Yes, you read that right: Nyarlathotep!
As you’ve likely noticed by now, we’re serializing author Jonathan Wood’s short, “The Nyarlathotep Event” here at GeekDad for the next two weeks, It’s set in the same world as his debut novel, No Hero, the Lovecraftian urban fantasy that dares to ask, what would Kurt Russell do? The first chapter of No Hero is available for free, and the novel is available from Amazon, Barnes and Noble, and other independent book stores.
If you missed the first four installments, check them out here:
- The Nyarlathotep Event: Case File #1: Performance
- The Nyarlathotep Event: Case File #2: Rescue
- The Nyarlathotep Event: Case File #3: Countdown
- The Nyarlathotep Event: Case File #4: Portal
Note: This installment contains several words that some might not consider appropriate for young readers.
The Nyarlathotep Event: Case File #5, Nyarlathotep
Christ Church College, Oxford England
One thing I’ve always liked about Kurt Russell movies is that they end.
That sounds wrong…
I like that they conclude. Evil is defeated. The good guy wins. A sunset is ridden into.
In real life you face down a horde of angry cultists, close an interdimensional portal, high-five your spell-slinging partner, and then you find out there’s a seven-foot tall avatar of fear and chaos who’s all pissed about it and manifested behind you when you weren’t looking.
In real life this shit never ends.
Having never faced an interdimensional avatar of fear and chaos before, I go with the nearest weapon to hand and throw a rock at him.
Apparently this avatar–Nyarlathotep is his name–is made of sterner stuff than that.
So: plan B.
It may not be overly heroic to run and hide while getting your friend to do the fighting, but my friend knows magic and I don’t, so this may not be as bad as it initially looks.
Clyde mutters something under his breath, flings out his hand. Electricity crackles.
And then Clyde flies eight feet through the air and lands in a crumpled heap. Sort of the opposite result to the one we were going for there.
God, I wish I’d thought of a plan C.
In its absence, I stick to cowering. Nyarlathotep steps toward Clyde. He stretches out a robed arm. The impression of a hand and its end–a claw, black leather skin, yellow nails–and then gone, or denied. On the floor, Clyde screams.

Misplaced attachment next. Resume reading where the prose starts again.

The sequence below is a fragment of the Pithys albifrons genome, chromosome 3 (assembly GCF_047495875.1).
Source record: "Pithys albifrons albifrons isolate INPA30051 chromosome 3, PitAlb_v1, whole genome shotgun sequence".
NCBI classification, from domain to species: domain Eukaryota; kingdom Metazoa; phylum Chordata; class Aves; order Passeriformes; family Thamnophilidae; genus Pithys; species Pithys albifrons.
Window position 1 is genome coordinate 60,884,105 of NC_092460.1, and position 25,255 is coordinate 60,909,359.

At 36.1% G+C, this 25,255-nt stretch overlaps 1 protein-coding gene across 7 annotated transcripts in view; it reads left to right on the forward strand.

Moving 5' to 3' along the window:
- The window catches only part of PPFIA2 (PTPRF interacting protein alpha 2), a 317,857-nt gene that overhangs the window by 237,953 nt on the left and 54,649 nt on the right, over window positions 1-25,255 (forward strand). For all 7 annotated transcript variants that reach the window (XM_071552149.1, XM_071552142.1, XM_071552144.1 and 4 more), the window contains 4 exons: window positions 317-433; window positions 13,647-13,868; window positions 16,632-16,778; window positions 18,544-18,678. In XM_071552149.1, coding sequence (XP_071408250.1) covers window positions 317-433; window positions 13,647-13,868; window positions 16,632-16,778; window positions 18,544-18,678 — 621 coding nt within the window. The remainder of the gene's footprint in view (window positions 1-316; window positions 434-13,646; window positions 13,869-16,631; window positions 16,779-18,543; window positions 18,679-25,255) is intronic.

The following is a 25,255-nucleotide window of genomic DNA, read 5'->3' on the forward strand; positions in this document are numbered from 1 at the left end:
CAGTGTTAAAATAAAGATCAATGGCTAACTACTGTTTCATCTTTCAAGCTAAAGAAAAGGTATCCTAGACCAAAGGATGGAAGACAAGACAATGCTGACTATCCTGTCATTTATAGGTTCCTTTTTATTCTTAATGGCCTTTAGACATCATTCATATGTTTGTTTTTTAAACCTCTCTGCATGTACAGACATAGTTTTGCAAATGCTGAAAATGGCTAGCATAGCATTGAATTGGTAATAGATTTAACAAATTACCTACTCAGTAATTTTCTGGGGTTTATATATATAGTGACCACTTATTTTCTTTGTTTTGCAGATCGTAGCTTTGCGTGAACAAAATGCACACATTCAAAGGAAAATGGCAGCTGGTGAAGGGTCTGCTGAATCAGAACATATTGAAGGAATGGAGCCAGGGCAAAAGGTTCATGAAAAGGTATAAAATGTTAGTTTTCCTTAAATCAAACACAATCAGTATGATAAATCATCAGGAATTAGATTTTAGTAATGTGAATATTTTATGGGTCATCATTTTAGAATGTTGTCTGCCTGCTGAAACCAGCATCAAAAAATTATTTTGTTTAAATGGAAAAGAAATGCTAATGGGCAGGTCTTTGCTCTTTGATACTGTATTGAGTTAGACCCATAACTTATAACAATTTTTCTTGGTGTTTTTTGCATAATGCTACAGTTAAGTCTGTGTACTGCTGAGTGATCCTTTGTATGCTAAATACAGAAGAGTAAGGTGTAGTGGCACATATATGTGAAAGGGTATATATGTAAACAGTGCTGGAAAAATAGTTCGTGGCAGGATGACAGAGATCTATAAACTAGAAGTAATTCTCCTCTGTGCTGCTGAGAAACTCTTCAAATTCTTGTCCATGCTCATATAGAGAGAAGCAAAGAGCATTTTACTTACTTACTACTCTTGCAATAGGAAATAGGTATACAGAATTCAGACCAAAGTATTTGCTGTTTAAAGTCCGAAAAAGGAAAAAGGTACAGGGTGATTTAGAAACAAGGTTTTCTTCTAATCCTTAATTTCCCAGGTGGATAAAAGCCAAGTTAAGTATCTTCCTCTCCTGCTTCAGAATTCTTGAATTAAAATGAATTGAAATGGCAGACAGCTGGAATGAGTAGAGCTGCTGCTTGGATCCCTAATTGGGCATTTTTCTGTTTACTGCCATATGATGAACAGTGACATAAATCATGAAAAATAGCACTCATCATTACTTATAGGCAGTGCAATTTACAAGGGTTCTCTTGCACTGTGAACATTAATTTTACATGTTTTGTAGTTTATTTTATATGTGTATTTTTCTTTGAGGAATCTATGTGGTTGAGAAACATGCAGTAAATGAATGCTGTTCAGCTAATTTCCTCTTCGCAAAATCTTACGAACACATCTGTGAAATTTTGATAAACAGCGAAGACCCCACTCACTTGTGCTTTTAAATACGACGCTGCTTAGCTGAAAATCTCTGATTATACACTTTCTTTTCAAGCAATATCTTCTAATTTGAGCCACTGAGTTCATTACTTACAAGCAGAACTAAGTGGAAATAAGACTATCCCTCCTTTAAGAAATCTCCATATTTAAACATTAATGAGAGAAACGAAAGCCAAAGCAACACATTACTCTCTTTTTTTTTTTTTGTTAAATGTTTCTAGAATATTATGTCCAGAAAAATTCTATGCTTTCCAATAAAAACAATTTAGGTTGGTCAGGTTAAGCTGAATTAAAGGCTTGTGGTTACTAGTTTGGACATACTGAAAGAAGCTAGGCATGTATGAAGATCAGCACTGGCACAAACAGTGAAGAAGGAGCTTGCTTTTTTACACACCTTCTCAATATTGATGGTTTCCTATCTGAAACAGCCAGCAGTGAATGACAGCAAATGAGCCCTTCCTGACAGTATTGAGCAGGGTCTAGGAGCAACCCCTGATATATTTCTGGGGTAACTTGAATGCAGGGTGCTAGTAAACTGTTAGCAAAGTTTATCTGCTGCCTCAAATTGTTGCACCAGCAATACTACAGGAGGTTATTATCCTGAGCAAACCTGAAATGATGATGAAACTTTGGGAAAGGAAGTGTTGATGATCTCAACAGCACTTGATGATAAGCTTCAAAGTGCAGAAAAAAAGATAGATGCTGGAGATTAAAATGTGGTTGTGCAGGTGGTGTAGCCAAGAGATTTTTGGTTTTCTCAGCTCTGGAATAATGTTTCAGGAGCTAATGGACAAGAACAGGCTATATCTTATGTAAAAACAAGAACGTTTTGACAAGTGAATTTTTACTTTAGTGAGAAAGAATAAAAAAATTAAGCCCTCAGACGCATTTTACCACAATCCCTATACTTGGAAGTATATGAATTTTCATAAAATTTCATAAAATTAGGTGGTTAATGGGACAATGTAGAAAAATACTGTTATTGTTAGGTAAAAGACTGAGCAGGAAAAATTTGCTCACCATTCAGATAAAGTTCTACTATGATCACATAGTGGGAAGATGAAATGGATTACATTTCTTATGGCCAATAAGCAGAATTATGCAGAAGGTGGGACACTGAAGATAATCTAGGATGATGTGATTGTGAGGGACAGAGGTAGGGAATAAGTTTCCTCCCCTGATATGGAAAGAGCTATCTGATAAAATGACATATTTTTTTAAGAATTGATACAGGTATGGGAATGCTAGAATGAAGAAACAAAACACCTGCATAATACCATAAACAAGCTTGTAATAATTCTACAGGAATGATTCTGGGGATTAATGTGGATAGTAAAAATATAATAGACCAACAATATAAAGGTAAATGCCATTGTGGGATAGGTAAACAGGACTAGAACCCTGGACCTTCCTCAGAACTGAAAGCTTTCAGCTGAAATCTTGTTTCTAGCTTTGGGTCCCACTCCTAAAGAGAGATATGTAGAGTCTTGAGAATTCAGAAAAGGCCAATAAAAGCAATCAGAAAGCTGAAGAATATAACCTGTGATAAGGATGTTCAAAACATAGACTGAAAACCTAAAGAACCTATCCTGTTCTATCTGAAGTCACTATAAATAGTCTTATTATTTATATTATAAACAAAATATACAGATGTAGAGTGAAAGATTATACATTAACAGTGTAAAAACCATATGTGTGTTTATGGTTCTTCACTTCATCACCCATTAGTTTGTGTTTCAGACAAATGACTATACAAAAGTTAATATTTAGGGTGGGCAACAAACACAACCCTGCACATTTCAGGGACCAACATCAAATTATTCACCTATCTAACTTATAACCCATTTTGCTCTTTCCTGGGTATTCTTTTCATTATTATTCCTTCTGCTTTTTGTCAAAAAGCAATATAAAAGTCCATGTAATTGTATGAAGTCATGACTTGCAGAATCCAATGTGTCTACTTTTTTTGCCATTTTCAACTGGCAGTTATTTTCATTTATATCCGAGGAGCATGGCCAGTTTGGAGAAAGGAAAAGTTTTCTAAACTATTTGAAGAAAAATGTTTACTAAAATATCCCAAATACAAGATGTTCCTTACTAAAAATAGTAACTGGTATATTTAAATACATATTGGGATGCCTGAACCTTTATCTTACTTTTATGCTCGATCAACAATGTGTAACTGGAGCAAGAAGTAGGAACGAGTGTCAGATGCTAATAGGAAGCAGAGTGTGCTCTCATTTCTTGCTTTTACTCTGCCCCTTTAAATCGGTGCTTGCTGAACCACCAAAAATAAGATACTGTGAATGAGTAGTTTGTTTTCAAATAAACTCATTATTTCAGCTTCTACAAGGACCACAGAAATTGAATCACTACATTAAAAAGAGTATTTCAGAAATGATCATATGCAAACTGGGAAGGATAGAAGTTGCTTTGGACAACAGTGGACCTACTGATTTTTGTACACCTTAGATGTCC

What would Kurt Russell do? Possibly not the smartest question, but it’s stood me better than you’d imagine in times of need.
Except Kurt Russell would probably charge the guy yelling. The man alone. Guns blazing.
A stupid, stupid plan.
Except I don’t have any better ideas.
There’s a broken chunk of wood on the floor, one end a jagged ruin of splinters. It looks sharp.
I grab it, brace myself, burst from cover. I level my weapon. I charge.
As it turns out, the key to a good battle cry is timing. Too early and, well…
Nyarlathotep turns, swings his arm from Clyde to me. Clyde finally lies still. And then-
Fear breaking over my skin like water, drenching me, drowning me. I can see it all. The inevitability. The end. He’s here. Our harbinger. Our prophet. Our Nyarlathotep. He comes bearing this truth: this world collapsing under its own ragged weight, burying us in flesh and concrete; we will chew on our friends, our families–a desperate, animal need to consume, to feed, to survive. An utterly ridiculous, utterly futile urge.
I’m standing inches from him. Just standing. Weeping. Knowing how foolish this all is, how much madness it is. I stare at the wood in my hands. Better I just end my own life with it. Better I chew off the hands holding the wood. Better I claw out my eyes. Better I gut myself and feast on my own-
Breath bursts out of me. Something heavy and hard colliding with my back, sending my stumbling, staggering towards, towards…
The wood strikes Nyarlathotep’s gut. It slashes through the robes. Reams of cloth without end. Still the weight drives me forward, drives the wood in. And it feels I’m crossing some terrible boundary, as if I’m wounding myself. Then: a glimpse of skin–black, yellow, green with pus. I gag, and then the wood carries on, and on, and in, and the figure, the god before me, Nyarlathotep, convulses, heaves, collapses. And the wood goes on, and in, and before my eyes, he dies.
A feeling like a whip crack inside my skull. And Jesus, did I… was I…
There’s a pile of red rags on the floor next to me. I’ve fallen down. Clyde is on top of me. I’m holding a charred stump of blackened wood.
“Sorry about that,” Clyde says, picking himself up. “Think I was trying to stop you from killing him. Did a bit of a number on me, old Nyarlathotep there. Good thing I tripped and knocked you, really. Clumsy bugger that I am.” He nods several times, as much to himself as to me.
I shake my head, try to clear the shrieking madness Nyarlathotep put in there. And I see the rags on the floor. Empty. Dead. Nyarlathotep… concluded.
I smile. Because that’s an ending I can really enjoy.
Read the next installment, The Nyarlathotep Event: Case File #6: Sweet Dreams.